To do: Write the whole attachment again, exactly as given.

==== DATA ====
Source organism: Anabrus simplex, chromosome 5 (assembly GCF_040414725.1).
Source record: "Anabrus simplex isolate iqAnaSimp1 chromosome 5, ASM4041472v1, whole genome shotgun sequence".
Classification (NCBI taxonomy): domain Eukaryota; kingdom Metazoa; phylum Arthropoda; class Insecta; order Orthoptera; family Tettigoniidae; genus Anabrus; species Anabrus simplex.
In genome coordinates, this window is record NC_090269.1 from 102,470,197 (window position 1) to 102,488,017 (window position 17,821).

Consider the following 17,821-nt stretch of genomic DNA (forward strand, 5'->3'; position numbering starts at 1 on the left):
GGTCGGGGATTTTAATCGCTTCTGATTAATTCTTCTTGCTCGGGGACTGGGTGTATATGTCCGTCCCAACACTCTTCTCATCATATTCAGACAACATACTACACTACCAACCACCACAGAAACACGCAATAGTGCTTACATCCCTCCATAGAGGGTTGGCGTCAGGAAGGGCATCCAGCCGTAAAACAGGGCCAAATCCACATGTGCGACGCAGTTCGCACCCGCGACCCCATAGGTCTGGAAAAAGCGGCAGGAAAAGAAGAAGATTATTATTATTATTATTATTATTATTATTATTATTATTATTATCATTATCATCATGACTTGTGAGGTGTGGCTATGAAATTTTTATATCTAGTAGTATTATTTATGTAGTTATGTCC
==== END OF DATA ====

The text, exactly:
Source organism: Anabrus simplex, chromosome 5 (assembly GCF_040414725.1).
Source record: "Anabrus simplex isolate iqAnaSimp1 chromosome 5, ASM4041472v1, whole genome shotgun sequence".
Classification (NCBI taxonomy): domain Eukaryota; kingdom Metazoa; phylum Arthropoda; class Insecta; order Orthoptera; family Tettigoniidae; genus Anabrus; species Anabrus simplex.
In genome coordinates, this window is record NC_090269.1 from 102,470,197 (window position 1) to 102,488,017 (window position 17,821).

Consider the following 17,821-nt stretch of genomic DNA (forward strand, 5'->3'; position numbering starts at 1 on the left):
GGTCGGGGATTTTAATCGCTTCTGATTAATTCTTCTTGCTCGGGGACTGGGTGTATATGTCCGTCCCAACACTCTTCTCATCATATTCAGACAACATACTACACTACCAACCACCACAGAAACACGCAATAGTGCTTACATCCCTCCATAGAGGGTTGGCGTCAGGAAGGGCATCCAGCCGTAAAACAGGGCCAAATCCACATGTGCGACGCAGTTCGCACCCGCGACCCCATAGGTCTGGAAAAAGCGGCAGGAAAAGAAGAAGATTATTATTATTATTATTATTATTATTATTATTATTATTATTATCATTATCATCATGACTTGTGAGGTGTGGCTATGAAATTTTTATATCTAGTAGTATTATTTATGTAGTTATGTCC